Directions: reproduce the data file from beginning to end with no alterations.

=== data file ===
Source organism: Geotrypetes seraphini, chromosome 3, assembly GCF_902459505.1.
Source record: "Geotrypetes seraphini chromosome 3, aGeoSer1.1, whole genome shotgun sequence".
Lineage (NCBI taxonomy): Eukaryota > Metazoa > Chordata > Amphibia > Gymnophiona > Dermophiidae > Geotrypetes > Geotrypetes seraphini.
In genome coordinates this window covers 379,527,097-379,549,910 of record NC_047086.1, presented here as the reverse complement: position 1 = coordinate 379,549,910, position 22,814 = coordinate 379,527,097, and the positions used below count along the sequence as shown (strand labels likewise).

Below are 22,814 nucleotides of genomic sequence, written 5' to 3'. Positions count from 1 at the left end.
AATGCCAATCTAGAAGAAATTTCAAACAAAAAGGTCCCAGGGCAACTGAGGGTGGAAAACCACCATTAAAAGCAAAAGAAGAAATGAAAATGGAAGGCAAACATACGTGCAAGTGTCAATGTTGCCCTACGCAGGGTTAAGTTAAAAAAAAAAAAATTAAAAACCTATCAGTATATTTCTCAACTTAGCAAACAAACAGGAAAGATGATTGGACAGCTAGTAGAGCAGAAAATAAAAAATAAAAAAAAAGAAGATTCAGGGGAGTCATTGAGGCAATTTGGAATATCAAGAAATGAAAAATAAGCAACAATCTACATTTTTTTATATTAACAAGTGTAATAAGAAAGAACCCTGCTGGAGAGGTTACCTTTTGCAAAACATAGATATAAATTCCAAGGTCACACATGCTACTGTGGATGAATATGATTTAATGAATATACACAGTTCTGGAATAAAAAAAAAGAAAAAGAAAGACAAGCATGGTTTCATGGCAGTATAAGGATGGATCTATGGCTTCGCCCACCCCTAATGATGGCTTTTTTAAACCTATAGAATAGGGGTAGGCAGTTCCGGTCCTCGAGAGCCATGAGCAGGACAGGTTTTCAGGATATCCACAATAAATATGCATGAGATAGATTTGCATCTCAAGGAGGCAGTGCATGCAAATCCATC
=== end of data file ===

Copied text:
Source organism: Geotrypetes seraphini, chromosome 3, assembly GCF_902459505.1.
Source record: "Geotrypetes seraphini chromosome 3, aGeoSer1.1, whole genome shotgun sequence".
Lineage (NCBI taxonomy): Eukaryota > Metazoa > Chordata > Amphibia > Gymnophiona > Dermophiidae > Geotrypetes > Geotrypetes seraphini.
In genome coordinates this window covers 379,527,097-379,549,910 of record NC_047086.1, presented here as the reverse complement: position 1 = coordinate 379,549,910, position 22,814 = coordinate 379,527,097, and the positions used below count along the sequence as shown (strand labels likewise).

Below are 22,814 nucleotides of genomic sequence, written 5' to 3'. Positions count from 1 at the left end.
AATGCCAATCTAGAAGAAATTTCAAACAAAAAGGTCCCAGGGCAACTGAGGGTGGAAAACCACCATTAAAAGCAAAAGAAGAAATGAAAATGGAAGGCAAACATACGTGCAAGTGTCAATGTTGCCCTACGCAGGGTTAAGTTAAAAAAAAAAAAATTAAAAACCTATCAGTATATTTCTCAACTTAGCAAACAAACAGGAAAGATGATTGGACAGCTAGTAGAGCAGAAAATAAAAAATAAAAAAAAAGAAGATTCAGGGGAGTCATTGAGGCAATTTGGAATATCAAGAAATGAAAAATAAGCAACAATCTACATTTTTTTATATTAACAAGTGTAATAAGAAAGAACCCTGCTGGAGAGGTTACCTTTTGCAAAACATAGATATAAATTCCAAGGTCACACATGCTACTGTGGATGAATATGATTTAATGAATATACACAGTTCTGGAATAAAAAAAAAGAAAAAGAAAGACAAGCATGGTTTCATGGCAGTATAAGGATGGATCTATGGCTTCGCCCACCCCTAATGATGGCTTTTTTAAACCTATAGAATAGGGGTAGGCAGTTCCGGTCCTCGAGAGCCATGAGCAGGACAGGTTTTCAGGATATCCACAATAAATATGCATGAGATAGATTTGCATCTCAAGGAGGCAGTGCATGCAAATCCATC